Deep Foundations

What to Consider When Buying a Piling or Drilling Rig

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Every contractor has to buy new equipment, whether because the units he owns don’t fit anymore or because new projects require additional foundation machines. Buying a piling or drilling rig means a serious impact on your budget, though so many comparisons have to be completed  in order to purchase the right equipment. We have listed some aspects worth considering below.

What’s the purpose of the job?

The most important question to be answered is what type of machine is needed. What is the main purpose of the rig you would like to add to your fleet? Depending on these variables, a short list of rigs can be made and more research can be conducted before you make your final decision on purchases. To this end, an exploratory meeting with a sales engineer can be very useful when considering buying new equipment.

What’s your budget?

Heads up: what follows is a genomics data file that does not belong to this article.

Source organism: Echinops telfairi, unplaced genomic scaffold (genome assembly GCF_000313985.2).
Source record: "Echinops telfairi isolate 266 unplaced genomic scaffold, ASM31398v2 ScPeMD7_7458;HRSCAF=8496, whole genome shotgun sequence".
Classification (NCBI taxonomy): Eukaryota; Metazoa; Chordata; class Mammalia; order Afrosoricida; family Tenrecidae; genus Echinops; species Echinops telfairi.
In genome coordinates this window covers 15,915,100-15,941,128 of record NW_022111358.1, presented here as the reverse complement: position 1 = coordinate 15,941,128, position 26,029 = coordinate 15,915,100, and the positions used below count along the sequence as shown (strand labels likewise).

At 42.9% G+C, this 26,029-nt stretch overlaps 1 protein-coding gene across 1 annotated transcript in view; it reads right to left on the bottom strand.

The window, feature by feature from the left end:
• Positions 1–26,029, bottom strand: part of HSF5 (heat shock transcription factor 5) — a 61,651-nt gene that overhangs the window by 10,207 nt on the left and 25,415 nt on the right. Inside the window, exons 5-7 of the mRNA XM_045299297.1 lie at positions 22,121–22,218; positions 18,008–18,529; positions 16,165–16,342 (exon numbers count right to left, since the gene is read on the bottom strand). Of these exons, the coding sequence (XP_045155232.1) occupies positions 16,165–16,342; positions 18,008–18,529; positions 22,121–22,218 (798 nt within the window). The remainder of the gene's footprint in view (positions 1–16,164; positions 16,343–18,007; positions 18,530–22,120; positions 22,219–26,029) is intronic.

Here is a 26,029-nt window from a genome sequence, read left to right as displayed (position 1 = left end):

Although acquiring new foundation equipment means a serious investment, we’d recommend that you look further than the lowest price. Is a brand new machine a must, or do you want to add an overhauled used machine to your fleet? Remember, too, that the purchase price of a rig is not the only cost you have to deal with. Bear in mind the quality of the machine and the condition. In the case of an overhauled machine, remember to check the number of running hours, where the rig is coming from, and what application it was doing – so that you can estimate upcoming service costs.   

What service level do you expect?

After you’ve purchased your rig, the expenditures do not stop. After a certain period of time, parts need to be replaced and maintenance has to be planned. Before you buy foundation equipment, have a look at the price and service level of these aspects and try to forecast the future expenses. It’s also relevant to find out the proximity of a service location and the quality of the first line support, as well as service and repair costs.

What do you expect when the rig is delivered?

A new rig means new features and options. Next to a user manual, we’d recommend that you make sure to have full support on determining how things work upon delivery of the rig. Try to include in your contract some familiarization time for your operator so he gets the best information first hand, and so that he can use the equipment to its full potential.

Of course, there are many other aspects to take into account when buying a new rig. For example, transport regulations, parts availability, and payment structures. If you want to share further thoughts about this topic, please contact Walter Haberl.

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